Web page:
Monthly Archives: June 2014

Misleading food labels

IMG_20140621_163541IMG_20140621_163527Have you noticed the hoohaa in the press this week (quite rightly by the way) about misleading food labels?  Labels which purport to describe a healthy food, which is actually anything but?

I came across a brazen example in the supermarket this weekend – a “diabetic ice-cream”.  Bizarrely this product contains no cream at all. Even more bizarrely it contains reconstituted skimmed milk powder – a product with fat removed – together with an unspecified (and therefore probably very cheap type of) vegetable fat.  Can you explain the logic because for the life of me I can’t? Hmmm?

And is it suitable for diabetics?  Well it contains fructose – the type of sugar being increasingly linked with causing obesity, diabetes, and other inflammatory illnesses.  It also contains maltodextrin, and dextrose.  So that’s three different kinds of sugar.

For my money I’m sorry to say this product is totally unsuitable for diabetics.  It isn’t ice-cream either!

Is it necessary to give up sugar?

Have you read the article by a lady diarising her quest to give up sugar?  It’s enlightening because it highlights the extent to which a person can become addicted to sugar.

So is it actually necessary to give up sugar?

I would say it really depends on whether or not you are truly addicted too.  Can you imagine a heroin addict, a habitual smoker or an alcoholic improving their lot without completely kicking the habit?

On the other hand, we all know people who don’t succumb to the temptations of the deadly white and sweet stuff.  People who would have no trouble at all contemplating a future without sugary foods.

Like everything else dietary and lifestyle related – there really is no one-size-fits-all answer.

So here’s my recommendation: put yourself to the test.  See if cutting down works for you.  Test whether or not you can adapt to less without having to cut it out all together. For me it’s definitely all or nothing – giving in to a little temptation inevitably means giving in to a lot more very quickly!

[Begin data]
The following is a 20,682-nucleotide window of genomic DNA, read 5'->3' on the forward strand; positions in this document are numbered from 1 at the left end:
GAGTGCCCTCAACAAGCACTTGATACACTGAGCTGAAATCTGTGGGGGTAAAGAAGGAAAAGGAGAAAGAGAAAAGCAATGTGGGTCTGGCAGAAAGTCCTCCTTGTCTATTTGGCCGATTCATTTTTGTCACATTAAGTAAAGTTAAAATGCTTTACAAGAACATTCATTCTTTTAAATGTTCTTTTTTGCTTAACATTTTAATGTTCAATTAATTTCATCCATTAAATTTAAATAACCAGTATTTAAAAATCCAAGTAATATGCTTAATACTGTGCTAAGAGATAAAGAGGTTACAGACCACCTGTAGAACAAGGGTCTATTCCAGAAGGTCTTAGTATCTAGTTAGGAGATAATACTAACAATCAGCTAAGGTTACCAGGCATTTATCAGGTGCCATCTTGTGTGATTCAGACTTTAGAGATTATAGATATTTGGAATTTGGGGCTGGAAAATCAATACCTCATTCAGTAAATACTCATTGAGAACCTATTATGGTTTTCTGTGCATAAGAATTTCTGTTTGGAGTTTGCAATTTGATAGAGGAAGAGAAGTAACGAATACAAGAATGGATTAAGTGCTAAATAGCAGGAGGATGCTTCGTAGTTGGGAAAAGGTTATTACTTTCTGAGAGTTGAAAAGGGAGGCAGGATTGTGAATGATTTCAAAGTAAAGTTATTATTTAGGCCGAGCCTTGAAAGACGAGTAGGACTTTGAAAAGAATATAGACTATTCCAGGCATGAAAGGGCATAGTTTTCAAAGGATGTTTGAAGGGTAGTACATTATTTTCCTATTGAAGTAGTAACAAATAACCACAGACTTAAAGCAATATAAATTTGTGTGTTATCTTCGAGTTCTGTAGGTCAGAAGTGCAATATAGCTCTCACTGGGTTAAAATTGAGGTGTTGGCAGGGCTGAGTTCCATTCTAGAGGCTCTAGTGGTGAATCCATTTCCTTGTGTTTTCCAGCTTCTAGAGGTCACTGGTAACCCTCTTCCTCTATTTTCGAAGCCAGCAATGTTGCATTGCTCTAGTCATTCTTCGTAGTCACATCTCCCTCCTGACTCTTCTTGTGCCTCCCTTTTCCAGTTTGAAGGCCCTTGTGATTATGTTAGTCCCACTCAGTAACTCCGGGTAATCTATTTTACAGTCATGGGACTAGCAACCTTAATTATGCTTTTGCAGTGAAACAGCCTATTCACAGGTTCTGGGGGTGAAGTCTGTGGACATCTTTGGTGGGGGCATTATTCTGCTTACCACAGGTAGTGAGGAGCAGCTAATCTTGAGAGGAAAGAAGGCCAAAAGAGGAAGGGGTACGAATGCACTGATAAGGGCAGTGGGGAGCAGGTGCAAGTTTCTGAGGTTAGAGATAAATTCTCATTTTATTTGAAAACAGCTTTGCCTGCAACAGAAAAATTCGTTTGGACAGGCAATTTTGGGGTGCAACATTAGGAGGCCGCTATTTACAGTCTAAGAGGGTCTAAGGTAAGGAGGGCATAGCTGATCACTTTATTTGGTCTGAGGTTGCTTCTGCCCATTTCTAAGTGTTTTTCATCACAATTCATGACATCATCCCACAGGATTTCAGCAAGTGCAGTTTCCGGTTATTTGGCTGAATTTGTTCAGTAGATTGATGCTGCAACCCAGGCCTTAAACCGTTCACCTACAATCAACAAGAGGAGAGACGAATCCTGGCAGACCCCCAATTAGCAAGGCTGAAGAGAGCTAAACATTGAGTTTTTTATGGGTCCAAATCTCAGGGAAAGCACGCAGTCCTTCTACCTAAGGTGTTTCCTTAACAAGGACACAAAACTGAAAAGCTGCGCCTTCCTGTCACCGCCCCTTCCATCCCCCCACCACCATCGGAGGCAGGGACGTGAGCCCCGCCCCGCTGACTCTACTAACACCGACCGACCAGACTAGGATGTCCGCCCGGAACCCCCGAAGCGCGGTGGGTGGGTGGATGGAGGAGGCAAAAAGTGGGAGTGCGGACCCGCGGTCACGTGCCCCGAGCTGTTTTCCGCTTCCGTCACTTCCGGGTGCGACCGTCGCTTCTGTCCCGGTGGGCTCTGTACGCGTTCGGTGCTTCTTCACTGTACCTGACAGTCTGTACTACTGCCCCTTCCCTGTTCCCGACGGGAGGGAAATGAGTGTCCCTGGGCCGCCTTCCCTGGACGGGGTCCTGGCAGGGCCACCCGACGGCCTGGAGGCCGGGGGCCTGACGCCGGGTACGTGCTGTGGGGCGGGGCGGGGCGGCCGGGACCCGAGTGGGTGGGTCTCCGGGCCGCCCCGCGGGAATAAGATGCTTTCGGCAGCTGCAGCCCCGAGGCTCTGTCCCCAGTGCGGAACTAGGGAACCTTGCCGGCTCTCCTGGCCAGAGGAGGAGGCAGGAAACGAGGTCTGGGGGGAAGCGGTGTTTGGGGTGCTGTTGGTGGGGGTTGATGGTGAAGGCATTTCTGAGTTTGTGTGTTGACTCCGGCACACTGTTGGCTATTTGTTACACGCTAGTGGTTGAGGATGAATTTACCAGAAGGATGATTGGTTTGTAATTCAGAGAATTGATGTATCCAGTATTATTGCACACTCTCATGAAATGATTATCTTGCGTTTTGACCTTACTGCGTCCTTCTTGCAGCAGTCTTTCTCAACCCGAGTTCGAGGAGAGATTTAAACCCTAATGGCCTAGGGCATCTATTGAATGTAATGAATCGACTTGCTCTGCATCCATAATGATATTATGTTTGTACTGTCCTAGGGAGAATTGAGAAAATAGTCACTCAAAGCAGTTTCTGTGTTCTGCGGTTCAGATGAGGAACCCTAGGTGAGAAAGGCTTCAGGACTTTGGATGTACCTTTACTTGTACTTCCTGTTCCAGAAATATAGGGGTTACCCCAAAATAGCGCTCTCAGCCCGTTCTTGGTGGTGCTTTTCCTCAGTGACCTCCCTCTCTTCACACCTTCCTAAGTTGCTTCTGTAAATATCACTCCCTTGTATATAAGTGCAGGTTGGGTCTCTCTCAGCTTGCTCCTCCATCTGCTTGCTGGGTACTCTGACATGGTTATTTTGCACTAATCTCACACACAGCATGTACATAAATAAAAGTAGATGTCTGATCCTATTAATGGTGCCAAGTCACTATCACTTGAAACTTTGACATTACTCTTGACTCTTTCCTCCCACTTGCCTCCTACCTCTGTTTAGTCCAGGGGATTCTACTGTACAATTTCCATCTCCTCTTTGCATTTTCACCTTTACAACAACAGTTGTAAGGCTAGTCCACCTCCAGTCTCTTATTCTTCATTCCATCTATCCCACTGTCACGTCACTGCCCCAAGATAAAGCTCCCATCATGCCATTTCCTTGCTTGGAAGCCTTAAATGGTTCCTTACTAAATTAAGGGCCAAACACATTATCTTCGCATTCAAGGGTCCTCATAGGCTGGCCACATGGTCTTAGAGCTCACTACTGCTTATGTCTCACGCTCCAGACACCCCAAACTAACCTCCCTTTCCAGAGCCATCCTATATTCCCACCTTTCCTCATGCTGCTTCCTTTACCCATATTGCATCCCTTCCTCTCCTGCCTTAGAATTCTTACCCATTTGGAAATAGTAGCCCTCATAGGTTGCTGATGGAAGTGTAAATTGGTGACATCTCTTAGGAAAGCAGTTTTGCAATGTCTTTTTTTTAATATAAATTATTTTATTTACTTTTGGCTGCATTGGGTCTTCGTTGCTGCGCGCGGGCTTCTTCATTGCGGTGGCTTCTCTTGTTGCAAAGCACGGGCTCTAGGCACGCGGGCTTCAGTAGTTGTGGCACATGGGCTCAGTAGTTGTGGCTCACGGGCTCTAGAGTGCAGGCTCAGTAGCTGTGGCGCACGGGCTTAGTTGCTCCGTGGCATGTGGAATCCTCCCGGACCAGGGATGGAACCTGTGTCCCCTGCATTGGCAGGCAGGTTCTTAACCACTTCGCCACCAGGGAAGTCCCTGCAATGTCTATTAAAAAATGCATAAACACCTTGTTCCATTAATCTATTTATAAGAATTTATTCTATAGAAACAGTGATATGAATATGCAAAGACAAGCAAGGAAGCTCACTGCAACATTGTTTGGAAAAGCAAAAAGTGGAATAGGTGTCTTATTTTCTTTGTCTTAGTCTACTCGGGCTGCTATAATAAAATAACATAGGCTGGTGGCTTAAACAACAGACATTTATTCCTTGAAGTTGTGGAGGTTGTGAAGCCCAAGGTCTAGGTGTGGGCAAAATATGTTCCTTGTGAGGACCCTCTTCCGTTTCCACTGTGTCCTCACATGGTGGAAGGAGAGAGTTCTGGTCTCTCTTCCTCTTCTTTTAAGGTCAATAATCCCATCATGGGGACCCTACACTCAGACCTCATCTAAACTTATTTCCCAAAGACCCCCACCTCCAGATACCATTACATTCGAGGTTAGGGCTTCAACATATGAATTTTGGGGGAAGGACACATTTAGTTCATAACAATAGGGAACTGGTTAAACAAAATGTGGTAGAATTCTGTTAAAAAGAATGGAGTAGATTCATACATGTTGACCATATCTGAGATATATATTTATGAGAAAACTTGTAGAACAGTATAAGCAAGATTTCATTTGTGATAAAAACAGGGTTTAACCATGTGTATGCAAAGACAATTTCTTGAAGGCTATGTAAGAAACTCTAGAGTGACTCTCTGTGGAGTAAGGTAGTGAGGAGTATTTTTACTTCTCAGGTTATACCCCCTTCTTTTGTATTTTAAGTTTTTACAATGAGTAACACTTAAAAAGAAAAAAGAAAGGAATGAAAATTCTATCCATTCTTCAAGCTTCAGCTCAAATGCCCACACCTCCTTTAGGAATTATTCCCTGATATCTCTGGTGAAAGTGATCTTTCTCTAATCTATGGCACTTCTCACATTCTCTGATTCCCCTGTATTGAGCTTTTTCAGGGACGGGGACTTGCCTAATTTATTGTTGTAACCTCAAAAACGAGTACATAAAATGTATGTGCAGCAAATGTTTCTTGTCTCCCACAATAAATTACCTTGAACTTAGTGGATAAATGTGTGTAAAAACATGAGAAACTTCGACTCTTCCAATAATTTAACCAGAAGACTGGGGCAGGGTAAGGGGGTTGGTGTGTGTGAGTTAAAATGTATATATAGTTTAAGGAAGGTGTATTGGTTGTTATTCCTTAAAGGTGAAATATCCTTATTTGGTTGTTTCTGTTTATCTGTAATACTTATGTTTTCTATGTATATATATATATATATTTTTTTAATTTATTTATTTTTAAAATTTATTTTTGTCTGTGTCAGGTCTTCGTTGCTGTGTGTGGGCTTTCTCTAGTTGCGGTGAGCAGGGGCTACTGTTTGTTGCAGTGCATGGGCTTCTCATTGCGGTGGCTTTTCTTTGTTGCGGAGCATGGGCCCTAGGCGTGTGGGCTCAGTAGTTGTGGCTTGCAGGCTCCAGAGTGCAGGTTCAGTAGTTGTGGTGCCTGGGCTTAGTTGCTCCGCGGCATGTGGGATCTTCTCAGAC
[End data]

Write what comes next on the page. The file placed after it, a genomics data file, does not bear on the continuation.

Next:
One thing that really helps is knowing which foods can help to make you feel satisfied for longer, or help to banish sweet cravings or the need for other carbs – but that’s the next stage.  The first step is always the hardest to take, and i this case that means learning your own limitations.

Can you comfortably limit yourself to just one chocolate, one biscuit, one piece of cake? Let me know how you get on…


Diabetes is a problem. What’s the solution?

tonightWas it just me, or was anyone else not just a little disappointed by the Tonight program about Diabetes on Thursday?

It had some good points – and nicely got across the rising tide of obesity related Type 2 diabetes in the UK.  It highlighted the good work being done by Diabetes UK to identify people with the disease or courting it by being at risk.  It highlighted the horrible complications such as amputation and loss of limbs.

It did nothing, however, to suggest a realistic solution to the problem.  Sure it featured the good work being undertaken by Newcastle University to show that a restricted 600-800 calorie diet will reverse the symptoms at an early stage following diagnosis.  But there was nothing on offer for the majority of people living with the disease or at risk in terms of good long-term nutritional and lifestyle advice.

And I have to conclude today that that’s because the mainstream medical profession continues to bury it’s head in the sand, along with the food industry and our government, about what really needs to be done.  As we hit the all time record high of 4 million diabetic people in the UK isn’t it time for a sea-change?

What do I mean?

  • Real education about how the body uses food – it’s not OK for a hospital dietician or nurse or doctor to suggest you can continue to eat pretty much as “normal”, as in the case of the recent ex-CE of the NHS.
  • Hard hitting evidence about the consequences of not dramatically changing the way in which we eat.
  • Personal responsibility – because we need to change our eating habits!
  • Corporate responsibility – because the food industry is knowingly feeding you the stuff that will make you fat, sick and tired!
  • Stretch targets for the medical profession – rather than government incentives for the bare minimum as the QOF framework currently provides.

Is it just me?  Let me know!